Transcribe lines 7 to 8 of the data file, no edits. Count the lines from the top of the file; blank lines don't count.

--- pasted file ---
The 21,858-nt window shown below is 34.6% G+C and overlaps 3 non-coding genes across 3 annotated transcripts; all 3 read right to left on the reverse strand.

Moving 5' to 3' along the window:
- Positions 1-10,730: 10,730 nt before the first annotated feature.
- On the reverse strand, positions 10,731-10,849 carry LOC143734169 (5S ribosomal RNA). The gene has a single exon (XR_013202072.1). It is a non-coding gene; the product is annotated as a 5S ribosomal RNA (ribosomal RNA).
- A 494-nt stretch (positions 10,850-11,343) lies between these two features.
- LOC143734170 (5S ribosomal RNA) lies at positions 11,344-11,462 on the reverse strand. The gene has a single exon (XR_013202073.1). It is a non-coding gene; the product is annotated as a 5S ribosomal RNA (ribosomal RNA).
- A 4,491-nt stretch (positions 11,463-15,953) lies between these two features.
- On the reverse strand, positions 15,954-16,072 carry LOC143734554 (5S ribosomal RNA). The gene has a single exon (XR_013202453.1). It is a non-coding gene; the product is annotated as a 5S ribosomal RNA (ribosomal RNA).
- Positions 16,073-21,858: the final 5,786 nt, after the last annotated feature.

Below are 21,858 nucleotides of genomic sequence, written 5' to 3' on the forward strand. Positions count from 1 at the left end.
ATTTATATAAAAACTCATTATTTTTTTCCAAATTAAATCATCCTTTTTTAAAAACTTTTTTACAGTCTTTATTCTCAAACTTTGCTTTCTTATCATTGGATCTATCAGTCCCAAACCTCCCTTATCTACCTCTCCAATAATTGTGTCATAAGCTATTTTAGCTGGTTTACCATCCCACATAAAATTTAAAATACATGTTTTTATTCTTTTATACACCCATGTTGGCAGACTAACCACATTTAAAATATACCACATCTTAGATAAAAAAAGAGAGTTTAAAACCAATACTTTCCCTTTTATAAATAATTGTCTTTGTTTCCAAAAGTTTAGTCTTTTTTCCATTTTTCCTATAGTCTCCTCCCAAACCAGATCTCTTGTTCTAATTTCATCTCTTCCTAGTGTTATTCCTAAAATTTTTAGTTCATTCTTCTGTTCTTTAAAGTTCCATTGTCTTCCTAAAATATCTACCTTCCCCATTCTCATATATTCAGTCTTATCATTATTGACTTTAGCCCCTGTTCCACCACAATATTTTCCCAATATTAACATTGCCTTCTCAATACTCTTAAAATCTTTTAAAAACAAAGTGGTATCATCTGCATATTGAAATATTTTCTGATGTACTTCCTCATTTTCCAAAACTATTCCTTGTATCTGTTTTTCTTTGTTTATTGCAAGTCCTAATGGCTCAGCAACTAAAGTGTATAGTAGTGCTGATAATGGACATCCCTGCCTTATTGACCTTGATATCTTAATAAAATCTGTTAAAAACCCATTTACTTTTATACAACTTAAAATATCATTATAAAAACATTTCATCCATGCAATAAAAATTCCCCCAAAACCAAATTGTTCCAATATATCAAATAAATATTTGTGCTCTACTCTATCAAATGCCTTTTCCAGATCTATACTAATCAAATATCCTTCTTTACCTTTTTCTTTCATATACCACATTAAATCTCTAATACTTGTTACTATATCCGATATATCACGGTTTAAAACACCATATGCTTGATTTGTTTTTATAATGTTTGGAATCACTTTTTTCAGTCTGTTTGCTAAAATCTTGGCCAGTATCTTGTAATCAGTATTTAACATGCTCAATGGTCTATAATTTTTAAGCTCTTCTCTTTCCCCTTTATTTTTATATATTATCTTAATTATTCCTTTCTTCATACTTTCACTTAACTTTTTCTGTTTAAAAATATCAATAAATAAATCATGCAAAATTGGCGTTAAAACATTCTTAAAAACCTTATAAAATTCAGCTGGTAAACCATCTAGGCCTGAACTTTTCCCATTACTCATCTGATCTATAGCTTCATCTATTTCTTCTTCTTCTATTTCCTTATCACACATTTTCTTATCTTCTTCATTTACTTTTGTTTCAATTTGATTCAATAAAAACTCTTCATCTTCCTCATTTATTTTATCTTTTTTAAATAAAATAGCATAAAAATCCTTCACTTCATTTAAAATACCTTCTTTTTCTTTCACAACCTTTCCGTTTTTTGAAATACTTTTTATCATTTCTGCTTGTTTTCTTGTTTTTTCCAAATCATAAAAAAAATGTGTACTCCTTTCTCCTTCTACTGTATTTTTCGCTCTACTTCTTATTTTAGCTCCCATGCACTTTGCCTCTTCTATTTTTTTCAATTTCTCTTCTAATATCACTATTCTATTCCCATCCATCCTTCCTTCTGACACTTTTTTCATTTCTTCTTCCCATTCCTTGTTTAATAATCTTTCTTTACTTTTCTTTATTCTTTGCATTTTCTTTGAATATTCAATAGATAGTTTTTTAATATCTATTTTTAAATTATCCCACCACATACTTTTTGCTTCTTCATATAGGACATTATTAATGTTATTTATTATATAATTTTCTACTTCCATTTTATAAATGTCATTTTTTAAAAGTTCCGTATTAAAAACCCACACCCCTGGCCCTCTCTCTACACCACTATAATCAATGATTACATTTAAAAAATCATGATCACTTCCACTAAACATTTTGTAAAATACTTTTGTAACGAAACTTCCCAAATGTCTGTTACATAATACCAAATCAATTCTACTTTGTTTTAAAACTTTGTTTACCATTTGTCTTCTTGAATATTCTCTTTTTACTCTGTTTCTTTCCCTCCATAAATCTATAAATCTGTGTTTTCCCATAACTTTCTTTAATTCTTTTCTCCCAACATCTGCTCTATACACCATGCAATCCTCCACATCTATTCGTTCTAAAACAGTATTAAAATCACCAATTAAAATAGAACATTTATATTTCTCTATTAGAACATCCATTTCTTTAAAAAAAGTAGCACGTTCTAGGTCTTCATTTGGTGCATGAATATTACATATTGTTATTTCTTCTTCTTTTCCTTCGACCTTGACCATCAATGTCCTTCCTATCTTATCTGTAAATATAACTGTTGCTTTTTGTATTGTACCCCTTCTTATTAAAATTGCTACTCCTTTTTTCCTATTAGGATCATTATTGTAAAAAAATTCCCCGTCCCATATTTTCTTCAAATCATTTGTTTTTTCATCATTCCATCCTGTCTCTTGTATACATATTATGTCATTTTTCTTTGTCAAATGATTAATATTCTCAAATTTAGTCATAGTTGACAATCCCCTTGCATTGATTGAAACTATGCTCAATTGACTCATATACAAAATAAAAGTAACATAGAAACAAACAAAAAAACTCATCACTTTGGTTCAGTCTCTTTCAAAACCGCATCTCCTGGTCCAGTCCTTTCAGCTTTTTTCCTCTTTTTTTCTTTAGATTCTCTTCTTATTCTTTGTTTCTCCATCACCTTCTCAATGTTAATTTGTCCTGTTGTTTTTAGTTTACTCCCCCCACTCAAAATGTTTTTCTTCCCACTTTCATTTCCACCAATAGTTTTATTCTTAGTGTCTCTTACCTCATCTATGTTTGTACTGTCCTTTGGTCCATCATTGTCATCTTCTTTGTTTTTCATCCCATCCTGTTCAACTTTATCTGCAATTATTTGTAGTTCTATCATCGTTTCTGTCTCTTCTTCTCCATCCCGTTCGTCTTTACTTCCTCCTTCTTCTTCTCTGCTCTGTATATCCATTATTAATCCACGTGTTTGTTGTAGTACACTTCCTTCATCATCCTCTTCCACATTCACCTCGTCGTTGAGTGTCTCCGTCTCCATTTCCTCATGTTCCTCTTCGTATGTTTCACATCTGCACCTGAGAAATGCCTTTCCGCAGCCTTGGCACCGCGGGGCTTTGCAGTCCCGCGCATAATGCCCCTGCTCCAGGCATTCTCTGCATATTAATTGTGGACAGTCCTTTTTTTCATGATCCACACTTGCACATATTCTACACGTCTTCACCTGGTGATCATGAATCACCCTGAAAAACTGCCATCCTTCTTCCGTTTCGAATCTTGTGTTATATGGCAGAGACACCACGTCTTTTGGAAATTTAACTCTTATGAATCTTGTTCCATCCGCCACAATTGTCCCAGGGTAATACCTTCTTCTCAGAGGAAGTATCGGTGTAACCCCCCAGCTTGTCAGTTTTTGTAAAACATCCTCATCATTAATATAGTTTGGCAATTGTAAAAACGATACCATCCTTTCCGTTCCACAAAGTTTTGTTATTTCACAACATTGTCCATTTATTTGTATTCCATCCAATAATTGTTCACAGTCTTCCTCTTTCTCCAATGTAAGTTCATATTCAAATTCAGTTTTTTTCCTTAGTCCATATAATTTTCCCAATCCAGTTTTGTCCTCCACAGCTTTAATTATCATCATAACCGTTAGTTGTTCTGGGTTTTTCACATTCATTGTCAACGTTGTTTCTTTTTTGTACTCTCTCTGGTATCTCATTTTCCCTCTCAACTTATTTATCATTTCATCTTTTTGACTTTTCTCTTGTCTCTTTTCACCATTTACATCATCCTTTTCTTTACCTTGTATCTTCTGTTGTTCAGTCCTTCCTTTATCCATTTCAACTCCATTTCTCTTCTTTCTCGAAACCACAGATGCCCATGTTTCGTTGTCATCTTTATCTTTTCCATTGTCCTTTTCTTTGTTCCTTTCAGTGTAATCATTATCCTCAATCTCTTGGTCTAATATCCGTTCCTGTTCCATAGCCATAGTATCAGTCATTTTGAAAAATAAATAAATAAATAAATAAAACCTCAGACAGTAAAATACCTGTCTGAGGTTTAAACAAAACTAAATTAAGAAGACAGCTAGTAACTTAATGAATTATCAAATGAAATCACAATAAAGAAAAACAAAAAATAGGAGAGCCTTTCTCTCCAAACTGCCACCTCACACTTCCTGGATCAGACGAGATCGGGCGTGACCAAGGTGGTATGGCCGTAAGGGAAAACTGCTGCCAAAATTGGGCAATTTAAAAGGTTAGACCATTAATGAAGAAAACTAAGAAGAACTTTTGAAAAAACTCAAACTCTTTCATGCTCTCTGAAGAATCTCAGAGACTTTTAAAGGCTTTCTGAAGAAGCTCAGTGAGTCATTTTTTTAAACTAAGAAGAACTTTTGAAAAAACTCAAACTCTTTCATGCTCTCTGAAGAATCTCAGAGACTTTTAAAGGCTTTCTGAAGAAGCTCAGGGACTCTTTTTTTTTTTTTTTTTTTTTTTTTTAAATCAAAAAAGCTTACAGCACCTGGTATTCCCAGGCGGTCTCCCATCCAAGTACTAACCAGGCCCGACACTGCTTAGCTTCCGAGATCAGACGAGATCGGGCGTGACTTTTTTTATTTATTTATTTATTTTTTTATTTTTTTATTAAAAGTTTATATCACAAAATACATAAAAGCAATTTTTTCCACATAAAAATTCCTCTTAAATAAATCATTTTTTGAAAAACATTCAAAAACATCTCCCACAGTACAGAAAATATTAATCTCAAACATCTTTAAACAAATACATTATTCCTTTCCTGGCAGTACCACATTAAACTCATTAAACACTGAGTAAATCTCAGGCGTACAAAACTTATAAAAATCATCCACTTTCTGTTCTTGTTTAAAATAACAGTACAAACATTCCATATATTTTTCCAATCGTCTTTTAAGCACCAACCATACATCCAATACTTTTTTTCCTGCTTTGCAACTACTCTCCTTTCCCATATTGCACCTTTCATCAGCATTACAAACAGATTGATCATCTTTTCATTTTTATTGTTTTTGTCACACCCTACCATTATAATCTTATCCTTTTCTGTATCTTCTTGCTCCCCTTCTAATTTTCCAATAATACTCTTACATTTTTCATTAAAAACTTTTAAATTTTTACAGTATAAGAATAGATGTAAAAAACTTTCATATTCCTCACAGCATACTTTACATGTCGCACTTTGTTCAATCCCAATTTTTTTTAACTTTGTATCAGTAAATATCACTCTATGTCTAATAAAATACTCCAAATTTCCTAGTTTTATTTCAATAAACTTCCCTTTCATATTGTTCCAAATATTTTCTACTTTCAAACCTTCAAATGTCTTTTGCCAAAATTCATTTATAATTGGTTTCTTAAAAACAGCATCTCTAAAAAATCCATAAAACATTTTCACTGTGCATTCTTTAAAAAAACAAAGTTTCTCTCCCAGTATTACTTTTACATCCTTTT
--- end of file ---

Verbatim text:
- A 4,491-nt stretch (positions 11,463-15,953) lies between these two features.
- On the reverse strand, positions 15,954-16,072 carry LOC143734554 (5S ribosomal RNA). The gene has a single exon (XR_013202453.1). It is a non-coding gene; the product is annotated as a 5S ribosomal RNA (ribosomal RNA).